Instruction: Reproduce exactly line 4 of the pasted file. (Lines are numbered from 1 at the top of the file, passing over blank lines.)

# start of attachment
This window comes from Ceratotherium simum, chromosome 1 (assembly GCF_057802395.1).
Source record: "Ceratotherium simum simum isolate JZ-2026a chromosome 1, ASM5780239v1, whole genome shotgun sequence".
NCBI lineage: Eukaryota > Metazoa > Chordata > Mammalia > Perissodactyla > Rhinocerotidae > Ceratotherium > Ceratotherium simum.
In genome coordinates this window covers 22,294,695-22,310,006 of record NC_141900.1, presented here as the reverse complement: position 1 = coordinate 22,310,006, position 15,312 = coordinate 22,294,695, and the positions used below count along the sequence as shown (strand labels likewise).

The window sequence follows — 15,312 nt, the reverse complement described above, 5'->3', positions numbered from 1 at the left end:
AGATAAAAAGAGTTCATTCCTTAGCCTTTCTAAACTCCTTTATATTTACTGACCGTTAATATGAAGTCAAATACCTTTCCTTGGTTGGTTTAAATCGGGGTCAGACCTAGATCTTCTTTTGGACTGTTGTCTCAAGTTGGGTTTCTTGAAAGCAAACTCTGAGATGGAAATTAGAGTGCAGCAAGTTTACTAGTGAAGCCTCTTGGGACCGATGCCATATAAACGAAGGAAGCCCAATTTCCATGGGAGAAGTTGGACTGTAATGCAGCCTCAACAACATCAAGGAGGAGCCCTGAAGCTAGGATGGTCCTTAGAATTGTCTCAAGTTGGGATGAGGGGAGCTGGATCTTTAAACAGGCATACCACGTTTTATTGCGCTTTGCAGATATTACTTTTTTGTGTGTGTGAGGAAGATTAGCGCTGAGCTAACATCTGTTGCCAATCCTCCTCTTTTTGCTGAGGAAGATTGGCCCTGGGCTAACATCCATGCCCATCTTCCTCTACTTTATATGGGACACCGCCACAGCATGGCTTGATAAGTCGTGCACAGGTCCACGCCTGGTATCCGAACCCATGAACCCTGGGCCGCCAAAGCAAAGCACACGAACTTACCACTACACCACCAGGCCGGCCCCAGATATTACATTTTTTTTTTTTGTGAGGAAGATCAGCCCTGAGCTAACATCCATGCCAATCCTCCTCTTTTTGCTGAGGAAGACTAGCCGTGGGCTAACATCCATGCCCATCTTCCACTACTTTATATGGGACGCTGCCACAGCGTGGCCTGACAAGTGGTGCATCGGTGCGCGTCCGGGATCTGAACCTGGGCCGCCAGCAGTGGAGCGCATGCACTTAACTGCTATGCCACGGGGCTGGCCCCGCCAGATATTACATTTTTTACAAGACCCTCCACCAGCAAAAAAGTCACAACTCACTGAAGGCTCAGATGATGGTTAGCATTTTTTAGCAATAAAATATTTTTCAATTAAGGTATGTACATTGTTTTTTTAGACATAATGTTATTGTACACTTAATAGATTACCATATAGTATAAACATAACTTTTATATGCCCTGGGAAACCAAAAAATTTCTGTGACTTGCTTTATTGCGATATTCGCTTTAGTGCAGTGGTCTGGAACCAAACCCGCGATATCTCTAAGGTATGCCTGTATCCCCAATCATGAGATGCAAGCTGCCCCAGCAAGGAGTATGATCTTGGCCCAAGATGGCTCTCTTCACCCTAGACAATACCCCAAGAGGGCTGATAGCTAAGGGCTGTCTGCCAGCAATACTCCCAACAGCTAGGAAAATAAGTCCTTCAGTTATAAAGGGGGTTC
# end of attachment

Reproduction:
In genome coordinates this window covers 22,294,695-22,310,006 of record NC_141900.1, presented here as the reverse complement: position 1 = coordinate 22,310,006, position 15,312 = coordinate 22,294,695, and the positions used below count along the sequence as shown (strand labels likewise).